During the Regency Period, wealth and social class separated the English citizenry. Beginning with the Royals, citizens found their place based on birthright and wealth. The nobility stood above the gentry, who stood above the clergy, who stood above the working class, etc. As part of the gentry, Jane Austen’s family held certain privileges, but also lacked political power. Although he was a rector, the Reverend George Austen was a “gentleman,” meaning man of the gentry class. Austen’s novels are populated with those of the gentry. Occasionally, her readers encounter the nobility, as in Lady Catherine De Bourgh and the Dowager Viscountess Dalrymple or the clergy as with Mr. Collins or Mr. Elton.
To be part of the landed gentry, the family had to own 300+ acres of property. The Reverend George Austen was part of the gentry, but he came from the lower end of the class distinction, while Jane’s mother came from a wealthier background. When one reads Austen, the reader meets the gentry. A male member of the gentry was known as a gentleman, but not all members of the gentry acted as a gentleman.
Good manners defined a person during the era. Loosely based on Renaissance Italy and 17th Century French customs, the “rules” of engagement during the Regency Period were strictly enforced by members of the “ton.” One who did not adhere to the rules would be shunned by Society.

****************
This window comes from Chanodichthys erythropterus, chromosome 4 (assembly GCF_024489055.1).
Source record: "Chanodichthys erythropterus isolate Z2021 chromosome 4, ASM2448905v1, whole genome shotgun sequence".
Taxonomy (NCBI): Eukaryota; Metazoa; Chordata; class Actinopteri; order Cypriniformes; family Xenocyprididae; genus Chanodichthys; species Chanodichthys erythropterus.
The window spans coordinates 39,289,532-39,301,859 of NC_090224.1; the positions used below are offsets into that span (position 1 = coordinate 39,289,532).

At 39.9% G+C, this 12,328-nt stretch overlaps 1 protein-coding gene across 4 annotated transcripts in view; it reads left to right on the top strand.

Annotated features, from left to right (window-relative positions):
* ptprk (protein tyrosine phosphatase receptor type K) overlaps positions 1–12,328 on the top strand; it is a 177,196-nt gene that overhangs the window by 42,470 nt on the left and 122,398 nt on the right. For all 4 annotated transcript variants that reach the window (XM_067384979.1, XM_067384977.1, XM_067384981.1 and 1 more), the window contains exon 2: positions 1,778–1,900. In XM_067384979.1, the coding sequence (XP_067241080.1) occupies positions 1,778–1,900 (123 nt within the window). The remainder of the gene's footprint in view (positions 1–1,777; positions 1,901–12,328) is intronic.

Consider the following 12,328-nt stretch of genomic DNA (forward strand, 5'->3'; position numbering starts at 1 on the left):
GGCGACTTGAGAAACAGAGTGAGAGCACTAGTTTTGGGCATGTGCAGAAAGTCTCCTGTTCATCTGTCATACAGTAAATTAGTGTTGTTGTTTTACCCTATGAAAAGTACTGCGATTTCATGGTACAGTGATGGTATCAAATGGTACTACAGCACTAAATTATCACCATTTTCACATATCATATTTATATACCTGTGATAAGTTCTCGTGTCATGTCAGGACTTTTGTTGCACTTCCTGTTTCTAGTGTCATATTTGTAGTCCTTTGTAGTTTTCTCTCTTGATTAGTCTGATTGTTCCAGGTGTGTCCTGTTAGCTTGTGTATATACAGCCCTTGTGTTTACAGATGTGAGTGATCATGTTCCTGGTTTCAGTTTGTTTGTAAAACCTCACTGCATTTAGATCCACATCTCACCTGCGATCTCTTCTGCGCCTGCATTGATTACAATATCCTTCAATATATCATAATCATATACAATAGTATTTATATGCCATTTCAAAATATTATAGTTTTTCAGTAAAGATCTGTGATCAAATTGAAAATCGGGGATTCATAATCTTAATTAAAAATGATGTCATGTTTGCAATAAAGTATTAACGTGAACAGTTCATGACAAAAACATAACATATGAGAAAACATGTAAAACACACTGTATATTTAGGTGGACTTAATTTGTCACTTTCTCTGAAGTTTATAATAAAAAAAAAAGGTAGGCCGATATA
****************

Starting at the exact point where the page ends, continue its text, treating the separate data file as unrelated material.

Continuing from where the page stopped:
A gentleman, for example, was expected to speak properly and to avoid vulgarity; to be dressed appropriately; to dance well; to be well versed on a variety of subjects and to have a university education or above; and to practice condescion to those of a lower class.
When addressing women the eldest daughter in a family would be referred to as “Miss” + her last name (i.e, Miss Elliot or Miss Bennet). The younger sisters would be “Miss” + the woman’s given name (i.e, Miss Anne or Miss Elizabeth). Addressing males followed a similar form. The eldest son was “Mister” + last name (i.e, Mr. Ferras or Mr. Wentworth). The younger sons used both given name and surname (i.e., Mr. Robert Ferras or Mr. Frederick Wentworth).
People of lower rank were expected to wait to be introduced to someone of a higher rank. (Do you recall Catherine Morland and Mrs. Allen at Bath? They must wait for an introduction to Henry Tilney, who calls upon the evening’s master of ceremonies to do the deed.) Women of the period were to be obedient to their fathers and husbands, docile and without opinions, have refined qualities, and attendant to their families. Education was not a prerequisite for women. In Austen’s stories, her heroines often shun these predisposed qualities. One must remember that Darcy admires Elizabeth Bennet’s desire to improve her mind by extensive reading.